Comment Re:Mitigation and alternatives (Score 1) 94

Both are fine options indeed. But you don't really need the routing core to deem the system secure. You only need to see the source of the clients to determine if you can guarantee end-to-end encryption. How the messages get routed is another story altogether, and your only concern would be metadata collection (which you should always assume it's happening anyways). I, for one, would love to see WhatsApp Erlang routing core and how do they do it, but it's more for my personal curiosity than true security.

Comment Mesh networking (Score 1) 140

IMHO, in the ideal situation, every WiFi access point should include by default a second SSID mapped to a VLAN that can allow complete traffic isolation between the personal network and the guest network. The guest network should be IEEE 802.11s-enabled to allow roaming and mesh networking, and 802.11u for interworking and authentication. In that way, emergency responders can have access to a network while protecting individual's privacy. Even nicer would be an emergency responder's network only available to them with CJDNS over those mesh networks. In that way, members can trust they are who they say the are, and all communication is encrypted.

Comment Mitigation and alternatives (Score 2) 94

Since I don't use Facebook, my number should be irrelevant to them to serve me advertisement in their platform. Furthermore, I use the anti-social plugins for browsing so they don't get my browsing history either.

If this really bothers you, Signal is a perfectly good alternative to WhatsApp, which is completely open source and with almost identical functionality. Another surprisingly good and also open source alternative is Wire, which doesn't rely on phone numbers, and it's completely multiplatform.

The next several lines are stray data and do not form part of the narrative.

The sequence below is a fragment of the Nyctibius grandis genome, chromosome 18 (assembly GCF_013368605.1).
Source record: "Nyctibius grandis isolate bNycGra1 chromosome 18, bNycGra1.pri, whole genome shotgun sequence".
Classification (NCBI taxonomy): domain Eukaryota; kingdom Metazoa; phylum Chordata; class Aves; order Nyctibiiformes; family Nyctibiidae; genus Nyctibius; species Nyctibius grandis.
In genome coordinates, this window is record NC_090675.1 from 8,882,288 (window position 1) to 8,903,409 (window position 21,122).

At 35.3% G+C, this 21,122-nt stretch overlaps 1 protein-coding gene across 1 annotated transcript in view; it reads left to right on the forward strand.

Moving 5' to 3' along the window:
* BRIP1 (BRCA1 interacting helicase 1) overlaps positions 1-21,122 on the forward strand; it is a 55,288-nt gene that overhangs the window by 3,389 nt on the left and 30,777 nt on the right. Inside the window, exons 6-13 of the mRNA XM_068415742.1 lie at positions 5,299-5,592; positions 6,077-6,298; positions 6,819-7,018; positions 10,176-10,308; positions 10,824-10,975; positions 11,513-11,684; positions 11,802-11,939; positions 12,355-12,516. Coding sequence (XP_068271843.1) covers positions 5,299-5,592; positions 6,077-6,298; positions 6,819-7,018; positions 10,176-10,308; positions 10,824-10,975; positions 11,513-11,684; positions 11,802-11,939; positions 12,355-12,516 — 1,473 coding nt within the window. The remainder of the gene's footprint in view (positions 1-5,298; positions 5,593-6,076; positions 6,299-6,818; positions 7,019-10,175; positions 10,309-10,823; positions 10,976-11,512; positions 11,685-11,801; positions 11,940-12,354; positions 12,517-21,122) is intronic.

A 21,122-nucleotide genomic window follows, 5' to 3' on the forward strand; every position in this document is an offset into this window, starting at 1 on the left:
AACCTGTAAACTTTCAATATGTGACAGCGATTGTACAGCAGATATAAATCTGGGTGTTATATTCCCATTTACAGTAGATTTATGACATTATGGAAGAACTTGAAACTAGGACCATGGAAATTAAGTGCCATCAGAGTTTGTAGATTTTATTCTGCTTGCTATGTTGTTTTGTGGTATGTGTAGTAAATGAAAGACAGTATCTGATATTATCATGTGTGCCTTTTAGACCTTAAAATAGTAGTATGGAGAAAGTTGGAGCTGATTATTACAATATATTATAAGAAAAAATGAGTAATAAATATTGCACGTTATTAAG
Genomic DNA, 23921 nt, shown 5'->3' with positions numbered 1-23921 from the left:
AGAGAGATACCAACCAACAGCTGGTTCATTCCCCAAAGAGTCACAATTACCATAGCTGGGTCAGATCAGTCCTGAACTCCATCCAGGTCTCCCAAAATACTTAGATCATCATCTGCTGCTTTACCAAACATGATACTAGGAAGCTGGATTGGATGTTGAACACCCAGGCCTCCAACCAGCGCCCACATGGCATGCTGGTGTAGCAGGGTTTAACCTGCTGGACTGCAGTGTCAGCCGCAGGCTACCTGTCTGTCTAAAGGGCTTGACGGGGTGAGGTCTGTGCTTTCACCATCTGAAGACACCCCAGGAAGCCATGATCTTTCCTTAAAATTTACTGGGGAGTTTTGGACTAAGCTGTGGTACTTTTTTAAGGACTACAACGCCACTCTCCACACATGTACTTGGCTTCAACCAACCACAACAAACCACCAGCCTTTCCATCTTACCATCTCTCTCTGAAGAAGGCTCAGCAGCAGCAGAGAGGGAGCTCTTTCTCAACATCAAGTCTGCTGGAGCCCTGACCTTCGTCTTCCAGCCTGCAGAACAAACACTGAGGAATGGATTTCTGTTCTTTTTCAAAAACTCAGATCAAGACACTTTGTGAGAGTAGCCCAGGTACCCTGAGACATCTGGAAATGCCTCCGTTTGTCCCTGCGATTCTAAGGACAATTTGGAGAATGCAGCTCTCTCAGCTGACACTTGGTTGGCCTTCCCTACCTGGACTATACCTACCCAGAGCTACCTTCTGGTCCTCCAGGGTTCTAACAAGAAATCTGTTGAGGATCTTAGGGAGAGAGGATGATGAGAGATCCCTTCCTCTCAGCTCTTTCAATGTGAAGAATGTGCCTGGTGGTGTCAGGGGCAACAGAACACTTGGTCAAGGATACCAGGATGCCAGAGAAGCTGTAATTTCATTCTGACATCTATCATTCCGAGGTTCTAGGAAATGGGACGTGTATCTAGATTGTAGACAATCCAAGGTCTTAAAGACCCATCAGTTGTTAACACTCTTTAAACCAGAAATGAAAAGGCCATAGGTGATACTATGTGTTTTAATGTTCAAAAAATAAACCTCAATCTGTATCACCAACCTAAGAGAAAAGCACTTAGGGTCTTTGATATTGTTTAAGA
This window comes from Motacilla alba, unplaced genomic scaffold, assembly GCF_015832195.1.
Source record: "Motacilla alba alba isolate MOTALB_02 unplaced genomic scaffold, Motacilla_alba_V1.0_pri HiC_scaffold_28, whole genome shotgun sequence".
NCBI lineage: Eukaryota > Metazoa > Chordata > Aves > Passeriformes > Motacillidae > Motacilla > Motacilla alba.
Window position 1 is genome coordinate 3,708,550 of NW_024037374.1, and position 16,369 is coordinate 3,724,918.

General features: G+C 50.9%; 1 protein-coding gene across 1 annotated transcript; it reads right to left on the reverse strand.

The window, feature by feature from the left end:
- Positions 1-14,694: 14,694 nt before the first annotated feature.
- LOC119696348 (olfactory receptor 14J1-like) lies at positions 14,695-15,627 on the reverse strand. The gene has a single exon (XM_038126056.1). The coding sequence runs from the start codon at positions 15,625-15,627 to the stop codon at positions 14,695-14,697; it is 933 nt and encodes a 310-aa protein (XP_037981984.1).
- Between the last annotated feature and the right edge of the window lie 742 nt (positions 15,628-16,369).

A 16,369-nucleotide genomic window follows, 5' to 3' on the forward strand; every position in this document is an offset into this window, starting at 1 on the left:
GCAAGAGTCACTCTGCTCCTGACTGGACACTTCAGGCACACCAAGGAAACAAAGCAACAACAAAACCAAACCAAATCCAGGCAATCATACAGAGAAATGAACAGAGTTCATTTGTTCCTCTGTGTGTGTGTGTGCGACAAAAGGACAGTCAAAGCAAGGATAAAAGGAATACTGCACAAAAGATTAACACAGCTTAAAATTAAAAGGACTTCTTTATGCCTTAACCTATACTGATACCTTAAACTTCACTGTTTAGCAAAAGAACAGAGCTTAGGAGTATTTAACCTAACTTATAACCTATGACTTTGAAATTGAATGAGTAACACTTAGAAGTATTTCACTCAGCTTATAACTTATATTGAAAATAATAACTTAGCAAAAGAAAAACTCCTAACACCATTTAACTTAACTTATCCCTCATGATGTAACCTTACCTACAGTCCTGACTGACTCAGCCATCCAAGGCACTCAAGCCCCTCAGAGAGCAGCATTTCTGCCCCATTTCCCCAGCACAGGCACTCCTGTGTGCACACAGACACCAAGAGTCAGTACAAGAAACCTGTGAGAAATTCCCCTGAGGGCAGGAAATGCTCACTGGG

If you can't vote with your dollars, vote with your feet.

Comment Re:Cost of Living Tradeoffs (Score 1) 163

Mod parent up. I've seen *exactly* the same you point to virtually everywhere. But one thing I'd like to add is the perspective of the "startup", not only the large companies. They are great in luring you with big promises and massive amounts of stock options while offering crappy salaries. This also unfavorably caters to the young who can afford the gamble, and who are too naive to understand the downsides. They are not necessarily in the H1B game, but their way to keep you "at bay" is with their "at will" contracts, where a CEO can just fire you for no reason. HR is a third party outsourced company.

Comment Security is an afterthought (Score 1) 41

The IoT market is indeed insanely hot and competitive, and time-to-market can make or break a product's success. This means that the MVP version (minimum viable product), that is supposed to be just the first step in an iteration, many times ends up becoming the version that gets shipped.

It's very rare that security is considered in an MVP. Some simpler types of IoT devices (typically send-only), that rely more on the cloud back-end, may have better luck by improving the security of the cloud-based components over time, but if the device accepts input and network commands, all bets are off.

Comment Re:Seen this before? (Score 3, Interesting) 95

Not this time. I think this is an acknowledgment that they need to rethink what's important, and it's not the OS anymore. It's the Cloud (both, IaaS and PaaS), where AWS is the biggest competitor and the one to beat, reason why Azure is so strategic for Microsoft. They need to have expertise and business solutions whatever underlying OS the customer may choose. If Linux, they need to have an outstanding support for it in Azure and across all their offerings.

We may think this is the same old Microsoft, but I believe they are going through one of their biggest reinventions to date.

Comment Re:utterly pointless and ineffective (Score 5, Insightful) 556